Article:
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Viennese network: classic furniture rediscovered
Viennese network: classic furniture rediscovered
Anonim

Viennese braid transports the scorn of the Austrian capital and the associated cozy coffee shop flair into the new millennium. Because, as in fashion, every trend comes back at home. Not only because of its cozy elegance, the traditional yet timeless material is again very popular today, it also scores with exemplary sustainability. Find out everything about the origin, design and use of the iconic classic.

Table of contents Table of contents For a better view: furniture with Viennese weave

  • What is Viennese braid?
  • How is Viennese braid created?
  • The history of the Viennese network
  • Maintenance and repair of Viennese braid
  • Viennese braid today - the comeback of the classic

Table of contents Table of contents For a better view: furniture with Viennese weave

  • What is Viennese braid?
  • How is Viennese braid created?
  • The history of the Viennese network
  • Maintenance and repair of Viennese braid
  • Viennese braid today - the comeback of the classic

What is Viennese braid?

Viennese braid has a long history in furniture making. The traditional octagonal braiding pattern was already a real trendsetter in the 19th century. The permeable fabric was made by hand and bears its name because it was primarily found in Viennese coffee houses. It is therefore not surprising that the most famous representative is the classic coffee house chair, designed in 1859 by the Thonet brothers. The original with product number 14 (now 214) was sold more than 50 million times until 1930 alone.

How is Viennese braid created?

Classic Viennese braid is made from six interwoven rattan cane strands, a cane weave, also called rattan or rotang, which grows as a creeper in the tropical jungles of Indonesia. It is considered to be particularly strong and robust. For use as braid, the threads of the plant are peeled off the outer skin.

The Viennese network gets its shape and strength from its lattice-shaped basic structure, into which a stable and honeycomb-shaped lattice is braided using longitudinal, transverse and diagonal ties. The mats produced in this way are then clamped in the respective frame. The following applies: the more material is intertwined and the finer the distance between the holes, the higher the service life and quality. Because despite the low weight, Viennese mesh can even keep up with wood in terms of stability. Another plus: the rapidly growing rattan is one of the most sustainable fabrics in furniture construction.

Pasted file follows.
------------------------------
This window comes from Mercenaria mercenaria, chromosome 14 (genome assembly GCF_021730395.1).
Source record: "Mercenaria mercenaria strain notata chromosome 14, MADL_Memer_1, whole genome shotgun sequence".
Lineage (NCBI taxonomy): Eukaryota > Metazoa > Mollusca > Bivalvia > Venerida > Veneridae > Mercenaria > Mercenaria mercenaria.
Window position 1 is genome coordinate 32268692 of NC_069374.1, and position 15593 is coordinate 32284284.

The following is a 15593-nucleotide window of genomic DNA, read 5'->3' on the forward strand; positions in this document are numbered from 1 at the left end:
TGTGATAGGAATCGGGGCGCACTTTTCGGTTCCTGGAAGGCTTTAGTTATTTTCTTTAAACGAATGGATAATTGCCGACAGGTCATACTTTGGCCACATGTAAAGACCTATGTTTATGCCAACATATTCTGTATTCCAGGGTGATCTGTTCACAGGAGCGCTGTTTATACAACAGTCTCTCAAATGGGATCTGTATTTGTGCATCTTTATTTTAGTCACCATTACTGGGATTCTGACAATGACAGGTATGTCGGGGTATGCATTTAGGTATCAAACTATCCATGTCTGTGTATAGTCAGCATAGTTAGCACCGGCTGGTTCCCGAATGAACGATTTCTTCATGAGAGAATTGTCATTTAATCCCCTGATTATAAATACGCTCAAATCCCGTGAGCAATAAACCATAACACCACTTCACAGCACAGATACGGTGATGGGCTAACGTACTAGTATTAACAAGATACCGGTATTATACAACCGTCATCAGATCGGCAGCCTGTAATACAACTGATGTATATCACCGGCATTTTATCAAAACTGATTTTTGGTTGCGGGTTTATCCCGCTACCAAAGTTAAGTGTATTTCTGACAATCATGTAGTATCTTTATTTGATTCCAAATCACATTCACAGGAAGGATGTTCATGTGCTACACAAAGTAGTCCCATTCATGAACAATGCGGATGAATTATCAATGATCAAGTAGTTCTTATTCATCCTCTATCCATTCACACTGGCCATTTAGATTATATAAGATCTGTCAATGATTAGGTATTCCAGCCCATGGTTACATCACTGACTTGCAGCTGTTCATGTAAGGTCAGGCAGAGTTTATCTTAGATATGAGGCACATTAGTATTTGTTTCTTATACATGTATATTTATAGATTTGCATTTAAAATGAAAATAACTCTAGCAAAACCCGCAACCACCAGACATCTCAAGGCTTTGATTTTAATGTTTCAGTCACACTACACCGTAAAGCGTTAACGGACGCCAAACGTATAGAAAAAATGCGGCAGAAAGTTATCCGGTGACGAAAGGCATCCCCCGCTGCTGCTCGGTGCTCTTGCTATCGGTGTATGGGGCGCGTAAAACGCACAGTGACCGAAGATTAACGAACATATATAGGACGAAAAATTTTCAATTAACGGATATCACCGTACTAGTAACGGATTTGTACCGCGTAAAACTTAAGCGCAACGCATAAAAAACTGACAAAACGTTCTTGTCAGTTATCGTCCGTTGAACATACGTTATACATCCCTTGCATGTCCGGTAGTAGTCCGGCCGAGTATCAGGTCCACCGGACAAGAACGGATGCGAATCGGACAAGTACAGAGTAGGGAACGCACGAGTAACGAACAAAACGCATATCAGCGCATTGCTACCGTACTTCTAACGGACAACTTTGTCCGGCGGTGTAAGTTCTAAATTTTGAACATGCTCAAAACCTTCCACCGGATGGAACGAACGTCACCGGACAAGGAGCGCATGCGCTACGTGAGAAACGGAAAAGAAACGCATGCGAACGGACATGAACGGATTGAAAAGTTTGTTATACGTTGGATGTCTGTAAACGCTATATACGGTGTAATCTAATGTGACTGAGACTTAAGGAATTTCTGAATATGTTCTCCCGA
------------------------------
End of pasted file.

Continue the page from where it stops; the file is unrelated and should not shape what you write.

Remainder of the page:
The history of the Viennese network

Basketry is one of the oldest handicrafts - its beginnings go back to ancient times. Until the 17th century, mainly European materials such as willow, straw or bulrush were used in Europe. Due to the import of rattan furniture from Asia, the rattan palm of the rattan palm was added as a material. For braiding, the rattan material was first made soft, elastic and pliable under hot steam, and then used to cover chairs, fill cupboard doors and chest of drawers. The thick parts of the trunk were used for furniture racks, for example. Advantage: The so-called chair braided tube is more flexible than classic wood and therefore much more comfortable. Despite the airy look, it is very stable and resilient.

Viennese braid describes the special type of braiding with a pattern of six interwoven rattan cane strands. Already around 1780, at the time of Josephinism, the first chairs with the prominent honeycomb pattern appeared in Austria. In particular, the high seating comfort of the Viennese mesh is decisive for the fact that the use of the material is still very popular to this day.

In the course of industrialization, the spread of the Viennese network picked up again and became affordable for the general public. Even today, furniture made from Viennese mesh is manufactured by hand. Especially for the restoration of antique furniture, the special weaving technique is still very much in demand and is part of the basic knowledge of all basket and furniture weavers. In the meantime, industrial production has progressed so far that machine-made yard goods made of both natural material and plastic are even available in DIY stores for DIY projects.